Instead of receiving money for up to 18 full-time semesters, students now receive it for 12 semesters. With the change being retroactive, some students were immediately out of aid when the change went into effect.
Ben Baker, director of student financial services at the University of North Alabama, said getting a degree while on Pell grants now requires more planning and limits the number of classes a student can drop at midsemester. Students need a minimum of 128 credit hours to receive a degree at UNA. A music education major needs 150 hours.
“If all you ever take is 12 hours for 12 semesters, you’re going to have to be just about perfect in your scheduling and planning your classes,” Baker said. “You have the leeway to drop about three courses.”
Fitch said some students need to take 12 to 15 credit hours of remedial courses — a full semester — which they have to pay for but don’t receive college credit. Some have to take the same remedial class multiple times in order to pass it and move on with their education.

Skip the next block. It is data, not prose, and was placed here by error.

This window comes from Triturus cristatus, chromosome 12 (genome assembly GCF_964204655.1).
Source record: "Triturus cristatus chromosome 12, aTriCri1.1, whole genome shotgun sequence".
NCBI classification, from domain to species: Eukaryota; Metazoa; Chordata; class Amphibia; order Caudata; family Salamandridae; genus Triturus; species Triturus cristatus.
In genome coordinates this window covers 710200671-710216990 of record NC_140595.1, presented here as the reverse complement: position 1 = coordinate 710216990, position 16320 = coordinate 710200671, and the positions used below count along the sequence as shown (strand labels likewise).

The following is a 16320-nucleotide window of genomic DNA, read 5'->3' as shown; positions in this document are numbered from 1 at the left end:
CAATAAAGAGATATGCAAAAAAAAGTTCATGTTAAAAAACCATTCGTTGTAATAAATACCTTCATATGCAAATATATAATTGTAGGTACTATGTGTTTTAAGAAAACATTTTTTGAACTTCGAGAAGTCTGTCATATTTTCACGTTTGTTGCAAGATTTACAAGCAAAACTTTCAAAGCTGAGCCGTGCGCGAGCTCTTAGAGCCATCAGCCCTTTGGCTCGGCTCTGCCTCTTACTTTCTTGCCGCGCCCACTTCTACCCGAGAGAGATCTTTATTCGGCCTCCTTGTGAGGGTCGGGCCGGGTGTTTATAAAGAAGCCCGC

Baker said it’s not uncommon for students to drop and lose credits for up to 10 courses in their college careers.
“You bought and paid for your course, but you have nothing to show for it,” Baker said.
He said he had a student several years ago who dropped or failed the same math course five times before finally passing it. “That was an expensive course.”
“The two remedial courses (we offer) only amount to six hours,” Baker said. “That ought not to be a big roadblock, but these students dropping courses is a problem.”
Ingle and Baker are telling students with Pell grants to be more diligent with their hours.
“We are looking for them to transfer to a four-year institution and still have the funds to pay for it,” Ingle said.
“Be very careful with what classes you take and make sure they’re going toward your degree,” Ingle said. Financial aid is changing it all. We recently saw interest rates for student loans double. I think this is just the beginning.”
Mary Sell covers state government for the TimesDaily. She can be reached at email@example.com.